Barren superfluity of (pass)words

As you may have guessed, I own a Dictionary of Quotations and I’m not afraid to use it.  Today’s title (mostly) comes to us from Sir Samuel Garth, one time physician to George I, from his mock-heroic poem The Dispensary.  I, like a clueless Mastermind contestant, provided the “pass”.

The modern, computer era requires a chap to keep track of a plethora of passwords – and, not just words but numbers and more complex ciphers as well.  Different organisations have different requirements – some insist on characters that are neither numbers nor letters whereas others won’t permit these at all (though don’t usually reveal this fact until after you have entered your choice: twice!).

Work is even worse, as I am forced to change my passwords on a regular basis.  As an ex-system manager, I recognise this as good practice – but as a user it is nothing but a pain.  The vacancy which overtakes my mind when required to come up with some new, secure password is matched only by that when presented with a leaving card in which to write something suitably pithy.   (And yes, I have thought of “orange” – but fear its use could lead to my early Sectioning.)

Often passwords are supposed to be linked to a particular concept: a memorable name or date, first or last school or that class of thing.  Given the relative ease of discovering information about a chap from the web, and the amount of data available to any cyber-criminal with sufficient time on their hands and a high enough boredom threshold to work their way through this blog, I feel that using birthdays, my mother’s maiden name or real educational history would be a less than secure choice.  As a result, I tend to use bare-faced lies when required to provide this data for security purposes (I do worry that this revelation may reduce this blog’s readership at a stroke, but I am willing to forego my massive cyber-criminal following).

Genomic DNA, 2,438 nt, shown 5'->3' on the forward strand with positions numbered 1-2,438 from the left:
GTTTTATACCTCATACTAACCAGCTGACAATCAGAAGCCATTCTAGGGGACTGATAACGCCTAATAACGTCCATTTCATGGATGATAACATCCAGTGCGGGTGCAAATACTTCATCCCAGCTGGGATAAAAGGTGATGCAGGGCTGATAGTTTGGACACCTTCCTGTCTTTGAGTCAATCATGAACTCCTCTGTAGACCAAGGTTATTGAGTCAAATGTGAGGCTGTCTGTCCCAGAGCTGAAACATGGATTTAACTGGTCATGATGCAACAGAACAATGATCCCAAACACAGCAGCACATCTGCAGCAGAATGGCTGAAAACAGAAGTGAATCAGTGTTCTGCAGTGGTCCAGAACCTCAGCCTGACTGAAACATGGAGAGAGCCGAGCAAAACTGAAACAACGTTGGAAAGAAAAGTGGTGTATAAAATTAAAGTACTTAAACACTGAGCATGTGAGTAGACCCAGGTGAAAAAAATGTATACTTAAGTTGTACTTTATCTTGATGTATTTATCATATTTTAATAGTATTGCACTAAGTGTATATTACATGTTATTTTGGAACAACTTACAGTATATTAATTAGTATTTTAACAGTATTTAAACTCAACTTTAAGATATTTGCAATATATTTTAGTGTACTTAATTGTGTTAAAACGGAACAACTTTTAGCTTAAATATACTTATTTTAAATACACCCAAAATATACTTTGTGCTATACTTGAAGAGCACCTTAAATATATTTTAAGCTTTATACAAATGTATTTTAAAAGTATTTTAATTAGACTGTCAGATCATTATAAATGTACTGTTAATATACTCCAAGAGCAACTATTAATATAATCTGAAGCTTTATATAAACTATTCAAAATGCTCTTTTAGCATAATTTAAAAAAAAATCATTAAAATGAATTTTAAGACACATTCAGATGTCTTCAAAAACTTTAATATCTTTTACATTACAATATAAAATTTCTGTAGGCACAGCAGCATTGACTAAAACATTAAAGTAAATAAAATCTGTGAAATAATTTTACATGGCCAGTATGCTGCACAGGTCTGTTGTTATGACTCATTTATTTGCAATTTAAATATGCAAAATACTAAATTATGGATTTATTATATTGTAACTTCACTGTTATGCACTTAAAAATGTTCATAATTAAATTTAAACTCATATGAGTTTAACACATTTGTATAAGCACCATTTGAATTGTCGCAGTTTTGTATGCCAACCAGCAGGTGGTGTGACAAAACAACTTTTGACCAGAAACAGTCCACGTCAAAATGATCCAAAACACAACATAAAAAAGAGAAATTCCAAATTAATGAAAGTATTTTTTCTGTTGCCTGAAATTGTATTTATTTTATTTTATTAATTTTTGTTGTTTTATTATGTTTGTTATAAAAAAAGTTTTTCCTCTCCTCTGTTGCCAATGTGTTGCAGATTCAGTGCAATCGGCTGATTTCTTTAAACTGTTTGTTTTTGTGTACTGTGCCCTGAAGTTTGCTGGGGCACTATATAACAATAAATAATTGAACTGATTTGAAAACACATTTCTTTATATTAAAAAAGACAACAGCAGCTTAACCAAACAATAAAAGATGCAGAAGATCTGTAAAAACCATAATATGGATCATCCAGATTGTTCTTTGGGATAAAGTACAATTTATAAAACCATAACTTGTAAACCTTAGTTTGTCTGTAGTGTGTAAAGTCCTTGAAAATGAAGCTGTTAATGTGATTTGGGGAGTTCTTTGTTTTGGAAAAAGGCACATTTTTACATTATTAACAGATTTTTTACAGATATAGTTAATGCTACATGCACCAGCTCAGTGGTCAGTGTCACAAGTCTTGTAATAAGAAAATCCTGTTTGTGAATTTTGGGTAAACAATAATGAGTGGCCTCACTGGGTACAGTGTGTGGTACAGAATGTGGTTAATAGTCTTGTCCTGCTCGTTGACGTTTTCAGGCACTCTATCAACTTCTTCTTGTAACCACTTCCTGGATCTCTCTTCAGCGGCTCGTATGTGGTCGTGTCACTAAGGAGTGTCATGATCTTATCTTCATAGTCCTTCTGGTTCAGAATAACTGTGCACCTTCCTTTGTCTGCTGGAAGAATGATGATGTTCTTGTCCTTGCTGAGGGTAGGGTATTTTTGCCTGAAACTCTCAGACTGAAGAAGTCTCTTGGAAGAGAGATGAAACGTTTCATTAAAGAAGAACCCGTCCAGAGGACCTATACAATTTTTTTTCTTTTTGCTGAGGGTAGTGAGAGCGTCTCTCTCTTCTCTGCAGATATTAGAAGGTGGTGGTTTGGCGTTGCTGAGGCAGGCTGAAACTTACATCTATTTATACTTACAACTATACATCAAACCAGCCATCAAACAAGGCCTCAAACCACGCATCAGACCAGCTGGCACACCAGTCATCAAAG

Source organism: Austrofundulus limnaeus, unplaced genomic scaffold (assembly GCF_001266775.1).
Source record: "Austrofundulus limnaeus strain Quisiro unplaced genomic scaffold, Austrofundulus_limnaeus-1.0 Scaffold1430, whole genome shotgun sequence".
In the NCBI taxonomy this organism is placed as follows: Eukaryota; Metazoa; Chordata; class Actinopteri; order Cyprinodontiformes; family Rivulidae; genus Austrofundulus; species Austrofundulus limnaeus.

Using fictitious data for passwords does provide significantly stronger security for my various on-line transactions.  However, for sites I use infrequently the security provided is so high that even I cannot gain access as I tend to forget which particular “lie” I found amusing at the time I established the relevant password.  I have never written down the necessary information as (a) this would weaken security and (b) because I think I have such a good memory that I will never forget the witty reasoning behind my choice.  Ah, hubris, my Nemesis!

Yesterday, in common with many across the land, I needed to send some money to the Inland Revenue (sadly, they do not yet accept buttons).  I do this only once every six months and so had (obviously) forgotten all the relevant passwords: either to make payment using my debit card or to set up a transfer from my bank account.  So, I was forced to fall back on human contact and ring my bank to try and reset my passwords and then make the payment.  As you might imagine, the prospect filled me with dread – but how wrong I was!

There was no tedious menu of options to work through, or the normal long wait in a queue whilst being told that my call is important (as I fume that it clearly isn’t or they’d have hired more people to answer the phone).  The phone was answered almost instantly by a very cheery and helpful chap who, I’d guess from his accent, hails from somewhere in northwest England.  The lad even laughed at my jokes – surely well beyond the call of duty on a Friday evening.  We swiftly managed to reset all my passwords and money was soon winging its way (on electronic wings) to HMRC.

So, I have decided to briefly cast aside the mantle of Victor Meldrew and embrace that of Pollyanna: though as the service was so good, I have no need of her ‘Glad Game’ philosophy.  So, GofaDM raises a salute (and a glass) to the fine folk of the Co-operative Bank, it seems their slogan of ‘good with money’ even extends to customer service!

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